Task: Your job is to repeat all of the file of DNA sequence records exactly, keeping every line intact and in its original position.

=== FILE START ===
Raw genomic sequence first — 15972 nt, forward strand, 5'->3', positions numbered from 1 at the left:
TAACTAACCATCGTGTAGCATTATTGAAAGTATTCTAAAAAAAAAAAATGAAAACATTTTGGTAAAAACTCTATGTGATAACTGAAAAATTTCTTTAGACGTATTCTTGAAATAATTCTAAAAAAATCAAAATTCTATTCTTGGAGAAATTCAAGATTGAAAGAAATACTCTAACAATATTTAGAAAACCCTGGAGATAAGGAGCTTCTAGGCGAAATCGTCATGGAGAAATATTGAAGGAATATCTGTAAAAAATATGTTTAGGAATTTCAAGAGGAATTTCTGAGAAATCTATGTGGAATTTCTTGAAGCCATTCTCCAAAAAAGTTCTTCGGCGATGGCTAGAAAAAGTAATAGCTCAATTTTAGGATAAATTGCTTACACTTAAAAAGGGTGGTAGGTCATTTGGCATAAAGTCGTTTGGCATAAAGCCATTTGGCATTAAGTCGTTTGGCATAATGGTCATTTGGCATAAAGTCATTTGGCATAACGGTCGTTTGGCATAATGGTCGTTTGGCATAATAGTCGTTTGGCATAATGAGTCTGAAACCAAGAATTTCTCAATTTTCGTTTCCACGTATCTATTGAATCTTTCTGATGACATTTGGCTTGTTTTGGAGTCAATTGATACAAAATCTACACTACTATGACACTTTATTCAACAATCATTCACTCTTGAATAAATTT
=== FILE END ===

Raw genomic sequence first — 15972 nt, forward strand, 5'->3', positions numbered from 1 at the left:
TAACTAACCATCGTGTAGCATTATTGAAAGTATTCTAAAAAAAAAAAATGAAAACATTTTGGTAAAAACTCTATGTGATAACTGAAAAATTTCTTTAGACGTATTCTTGAAATAATTCTAAAAAAATCAAAATTCTATTCTTGGAGAAATTCAAGATTGAAAGAAATACTCTAACAATATTTAGAAAACCCTGGAGATAAGGAGCTTCTAGGCGAAATCGTCATGGAGAAATATTGAAGGAATATCTGTAAAAAATATGTTTAGGAATTTCAAGAGGAATTTCTGAGAAATCTATGTGGAATTTCTTGAAGCCATTCTCCAAAAAAGTTCTTCGGCGATGGCTAGAAAAAGTAATAGCTCAATTTTAGGATAAATTGCTTACACTTAAAAAGGGTGGTAGGTCATTTGGCATAAAGTCGTTTGGCATAAAGCCATTTGGCATTAAGTCGTTTGGCATAATGGTCATTTGGCATAAAGTCATTTGGCATAACGGTCGTTTGGCATAATGGTCGTTTGGCATAATAGTCGTTTGGCATAATGAGTCTGAAACCAAGAATTTCTCAATTTTCGTTTCCACGTATCTATTGAATCTTTCTGATGACATTTGGCTTGTTTTGGAGTCAATTGATACAAAATCTACACTACTATGACACTTTATTCAACAATCATTCACTCTTGAATAAATTT